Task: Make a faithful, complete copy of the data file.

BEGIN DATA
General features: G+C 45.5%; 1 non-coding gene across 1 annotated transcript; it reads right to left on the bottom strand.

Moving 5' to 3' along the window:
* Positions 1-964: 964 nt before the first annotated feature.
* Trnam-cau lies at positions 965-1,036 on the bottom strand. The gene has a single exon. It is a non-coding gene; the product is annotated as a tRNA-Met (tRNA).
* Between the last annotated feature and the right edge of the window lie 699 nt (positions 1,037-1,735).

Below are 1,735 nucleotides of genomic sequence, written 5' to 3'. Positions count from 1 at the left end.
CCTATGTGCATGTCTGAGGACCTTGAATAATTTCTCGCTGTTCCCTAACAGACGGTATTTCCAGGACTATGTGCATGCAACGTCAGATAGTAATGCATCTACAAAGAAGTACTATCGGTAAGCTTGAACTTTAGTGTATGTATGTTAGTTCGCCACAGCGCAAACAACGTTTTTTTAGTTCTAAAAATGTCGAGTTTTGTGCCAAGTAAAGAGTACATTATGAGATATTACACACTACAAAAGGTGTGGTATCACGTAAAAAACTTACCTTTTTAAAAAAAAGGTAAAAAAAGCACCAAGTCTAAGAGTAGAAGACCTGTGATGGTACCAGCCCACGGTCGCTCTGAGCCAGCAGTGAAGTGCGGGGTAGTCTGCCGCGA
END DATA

General features: G+C 45.5%; 1 non-coding gene across 1 annotated transcript; it reads right to left on the bottom strand.

Moving 5' to 3' along the window:
* Positions 1-964: 964 nt before the first annotated feature.
* Trnam-cau lies at positions 965-1,036 on the bottom strand. The gene has a single exon. It is a non-coding gene; the product is annotated as a tRNA-Met (tRNA).
* Between the last annotated feature and the right edge of the window lie 699 nt (positions 1,037-1,735).

Below are 1,735 nucleotides of genomic sequence, written 5' to 3'. Positions count from 1 at the left end.
CCTATGTGCATGTCTGAGGACCTTGAATAATTTCTCGCTGTTCCCTAACAGACGGTATTTCCAGGACTATGTGCATGCAACGTCAGATAGTAATGCATCTACAAAGAAGTACTATCGGTAAGCTTGAACTTTAGTGTATGTATGTTAGTTCGCCACAGCGCAAACAACGTTTTTTTAGTTCTAAAAATGTCGAGTTTTGTGCCAAGTAAAGAGTACATTATGAGATATTACACACTACAAAAGGTGTGGTATCACGTAAAAAACTTACCTTTTTAAAAAAAAGGTAAAAAAAGCACCAAGTCTAAGAGTAGAAGACCTGTGATGGTACCAGCCCACGGTCGCTCTGAGCCAGCAGTGAAGTGCGGGGTAGTCTGCCGCGA